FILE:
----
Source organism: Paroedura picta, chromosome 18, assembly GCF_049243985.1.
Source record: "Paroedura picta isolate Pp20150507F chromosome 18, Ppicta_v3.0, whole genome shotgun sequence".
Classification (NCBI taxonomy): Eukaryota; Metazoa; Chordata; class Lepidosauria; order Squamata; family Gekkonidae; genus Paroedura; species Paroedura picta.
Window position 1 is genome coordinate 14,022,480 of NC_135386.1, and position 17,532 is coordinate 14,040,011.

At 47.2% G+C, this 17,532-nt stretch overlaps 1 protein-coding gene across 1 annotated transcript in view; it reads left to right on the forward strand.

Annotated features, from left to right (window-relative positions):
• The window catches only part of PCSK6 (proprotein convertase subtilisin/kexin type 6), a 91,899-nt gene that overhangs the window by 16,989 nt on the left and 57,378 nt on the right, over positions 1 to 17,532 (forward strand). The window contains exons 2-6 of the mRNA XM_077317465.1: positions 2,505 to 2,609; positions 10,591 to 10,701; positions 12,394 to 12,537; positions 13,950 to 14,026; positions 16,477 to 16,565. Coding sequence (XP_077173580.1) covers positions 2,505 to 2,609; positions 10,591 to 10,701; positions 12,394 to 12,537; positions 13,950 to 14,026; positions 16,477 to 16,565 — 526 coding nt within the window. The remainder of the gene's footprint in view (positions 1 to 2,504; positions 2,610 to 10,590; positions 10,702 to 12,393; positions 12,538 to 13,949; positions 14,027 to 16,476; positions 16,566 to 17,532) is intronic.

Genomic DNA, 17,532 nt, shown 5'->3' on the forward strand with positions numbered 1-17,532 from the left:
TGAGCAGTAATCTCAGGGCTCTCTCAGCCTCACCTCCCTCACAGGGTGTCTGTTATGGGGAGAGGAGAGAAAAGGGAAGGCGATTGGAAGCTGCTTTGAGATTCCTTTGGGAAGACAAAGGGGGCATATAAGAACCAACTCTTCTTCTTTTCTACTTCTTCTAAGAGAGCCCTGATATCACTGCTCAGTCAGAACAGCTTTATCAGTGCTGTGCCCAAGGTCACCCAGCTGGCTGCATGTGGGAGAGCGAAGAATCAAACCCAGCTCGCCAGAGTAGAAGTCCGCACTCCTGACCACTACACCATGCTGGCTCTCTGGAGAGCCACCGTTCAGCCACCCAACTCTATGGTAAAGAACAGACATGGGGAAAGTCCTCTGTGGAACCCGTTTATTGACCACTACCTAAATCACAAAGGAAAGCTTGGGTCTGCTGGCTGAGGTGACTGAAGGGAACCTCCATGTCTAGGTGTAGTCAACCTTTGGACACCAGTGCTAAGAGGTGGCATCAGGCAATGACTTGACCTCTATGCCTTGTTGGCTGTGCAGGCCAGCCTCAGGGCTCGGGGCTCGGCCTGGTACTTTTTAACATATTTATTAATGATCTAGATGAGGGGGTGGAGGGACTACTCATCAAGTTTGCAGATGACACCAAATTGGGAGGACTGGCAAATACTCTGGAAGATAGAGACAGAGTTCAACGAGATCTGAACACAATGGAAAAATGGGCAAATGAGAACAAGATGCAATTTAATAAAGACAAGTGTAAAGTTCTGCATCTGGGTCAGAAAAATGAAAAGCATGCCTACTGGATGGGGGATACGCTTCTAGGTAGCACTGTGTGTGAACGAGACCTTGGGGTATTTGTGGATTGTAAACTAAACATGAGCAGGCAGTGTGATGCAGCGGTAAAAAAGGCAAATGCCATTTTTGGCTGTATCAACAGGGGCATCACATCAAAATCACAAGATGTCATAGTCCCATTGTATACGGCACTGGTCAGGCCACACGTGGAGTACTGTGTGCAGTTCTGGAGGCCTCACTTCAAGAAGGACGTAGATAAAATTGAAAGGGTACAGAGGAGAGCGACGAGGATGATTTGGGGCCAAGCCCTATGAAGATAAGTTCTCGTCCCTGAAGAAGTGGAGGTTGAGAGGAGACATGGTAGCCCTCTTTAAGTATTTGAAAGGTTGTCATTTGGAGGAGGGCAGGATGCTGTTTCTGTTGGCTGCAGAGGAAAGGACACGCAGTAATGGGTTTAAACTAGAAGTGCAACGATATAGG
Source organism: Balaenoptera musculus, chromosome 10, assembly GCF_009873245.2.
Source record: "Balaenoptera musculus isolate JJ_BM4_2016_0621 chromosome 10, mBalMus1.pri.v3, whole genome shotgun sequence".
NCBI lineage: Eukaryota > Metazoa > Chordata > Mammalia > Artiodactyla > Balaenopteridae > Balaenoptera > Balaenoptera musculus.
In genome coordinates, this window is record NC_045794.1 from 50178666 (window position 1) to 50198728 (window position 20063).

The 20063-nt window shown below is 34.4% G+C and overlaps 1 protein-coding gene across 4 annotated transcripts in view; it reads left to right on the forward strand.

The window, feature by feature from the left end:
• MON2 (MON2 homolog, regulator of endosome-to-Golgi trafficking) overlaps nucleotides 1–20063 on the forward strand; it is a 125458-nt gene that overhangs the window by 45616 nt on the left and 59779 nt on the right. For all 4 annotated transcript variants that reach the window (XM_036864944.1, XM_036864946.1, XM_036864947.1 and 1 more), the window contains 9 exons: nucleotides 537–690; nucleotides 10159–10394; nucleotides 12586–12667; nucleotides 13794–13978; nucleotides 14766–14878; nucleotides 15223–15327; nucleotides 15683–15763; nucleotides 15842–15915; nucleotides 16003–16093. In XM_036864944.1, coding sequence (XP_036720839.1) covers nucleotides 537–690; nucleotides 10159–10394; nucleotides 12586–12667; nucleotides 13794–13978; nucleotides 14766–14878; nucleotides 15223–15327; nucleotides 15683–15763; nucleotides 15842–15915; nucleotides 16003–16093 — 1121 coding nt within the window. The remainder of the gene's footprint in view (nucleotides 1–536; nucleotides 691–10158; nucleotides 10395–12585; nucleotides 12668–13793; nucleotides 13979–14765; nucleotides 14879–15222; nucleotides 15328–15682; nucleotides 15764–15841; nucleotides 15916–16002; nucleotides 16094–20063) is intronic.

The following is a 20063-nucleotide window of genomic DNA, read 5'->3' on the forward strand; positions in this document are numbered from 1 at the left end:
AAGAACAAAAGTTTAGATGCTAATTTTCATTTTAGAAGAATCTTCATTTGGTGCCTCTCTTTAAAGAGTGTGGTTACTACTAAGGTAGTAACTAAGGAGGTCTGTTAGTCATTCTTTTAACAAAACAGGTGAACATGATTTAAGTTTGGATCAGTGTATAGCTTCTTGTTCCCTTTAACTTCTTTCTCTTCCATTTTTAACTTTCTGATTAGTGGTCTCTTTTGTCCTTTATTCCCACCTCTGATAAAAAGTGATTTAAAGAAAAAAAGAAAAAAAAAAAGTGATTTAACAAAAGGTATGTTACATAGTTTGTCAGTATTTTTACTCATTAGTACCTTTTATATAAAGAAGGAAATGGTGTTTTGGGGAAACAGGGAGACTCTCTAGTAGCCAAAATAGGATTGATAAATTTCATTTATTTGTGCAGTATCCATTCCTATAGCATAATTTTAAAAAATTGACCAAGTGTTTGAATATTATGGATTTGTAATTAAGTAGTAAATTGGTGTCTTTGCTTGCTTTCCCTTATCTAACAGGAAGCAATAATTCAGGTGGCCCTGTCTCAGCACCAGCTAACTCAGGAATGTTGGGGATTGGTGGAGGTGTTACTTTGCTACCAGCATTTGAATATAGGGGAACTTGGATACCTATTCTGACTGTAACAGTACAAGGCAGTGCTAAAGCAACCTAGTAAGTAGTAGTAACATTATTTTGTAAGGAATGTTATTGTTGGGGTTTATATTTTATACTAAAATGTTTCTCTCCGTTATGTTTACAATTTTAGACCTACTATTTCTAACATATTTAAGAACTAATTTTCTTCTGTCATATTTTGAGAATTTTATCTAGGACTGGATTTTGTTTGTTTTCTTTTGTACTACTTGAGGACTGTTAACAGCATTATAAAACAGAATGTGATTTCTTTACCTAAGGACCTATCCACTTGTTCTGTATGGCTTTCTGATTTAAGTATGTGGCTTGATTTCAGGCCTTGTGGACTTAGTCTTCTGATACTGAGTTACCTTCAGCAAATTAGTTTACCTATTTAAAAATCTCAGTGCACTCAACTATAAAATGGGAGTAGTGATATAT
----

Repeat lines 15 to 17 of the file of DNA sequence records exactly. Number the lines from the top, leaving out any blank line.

The window, feature by feature from the left end:
• MON2 (MON2 homolog, regulator of endosome-to-Golgi trafficking) overlaps nucleotides 1–20063 on the forward strand; it is a 125458-nt gene that overhangs the window by 45616 nt on the left and 59779 nt on the right. For all 4 annotated transcript variants that reach the window (XM_036864944.1, XM_036864946.1, XM_036864947.1 and 1 more), the window contains 9 exons: nucleotides 537–690; nucleotides 10159–10394; nucleotides 12586–12667; nucleotides 13794–13978; nucleotides 14766–14878; nucleotides 15223–15327; nucleotides 15683–15763; nucleotides 15842–15915; nucleotides 16003–16093. In XM_036864944.1, coding sequence (XP_036720839.1) covers nucleotides 537–690; nucleotides 10159–10394; nucleotides 12586–12667; nucleotides 13794–13978; nucleotides 14766–14878; nucleotides 15223–15327; nucleotides 15683–15763; nucleotides 15842–15915; nucleotides 16003–16093 — 1121 coding nt within the window. The remainder of the gene's footprint in view (nucleotides 1–536; nucleotides 691–10158; nucleotides 10395–12585; nucleotides 12668–13793; nucleotides 13979–14765; nucleotides 14879–15222; nucleotides 15328–15682; nucleotides 15764–15841; nucleotides 15916–16002; nucleotides 16094–20063) is intronic.

The following is a 20063-nucleotide window of genomic DNA, read 5'->3' on the forward strand; positions in this document are numbered from 1 at the left end: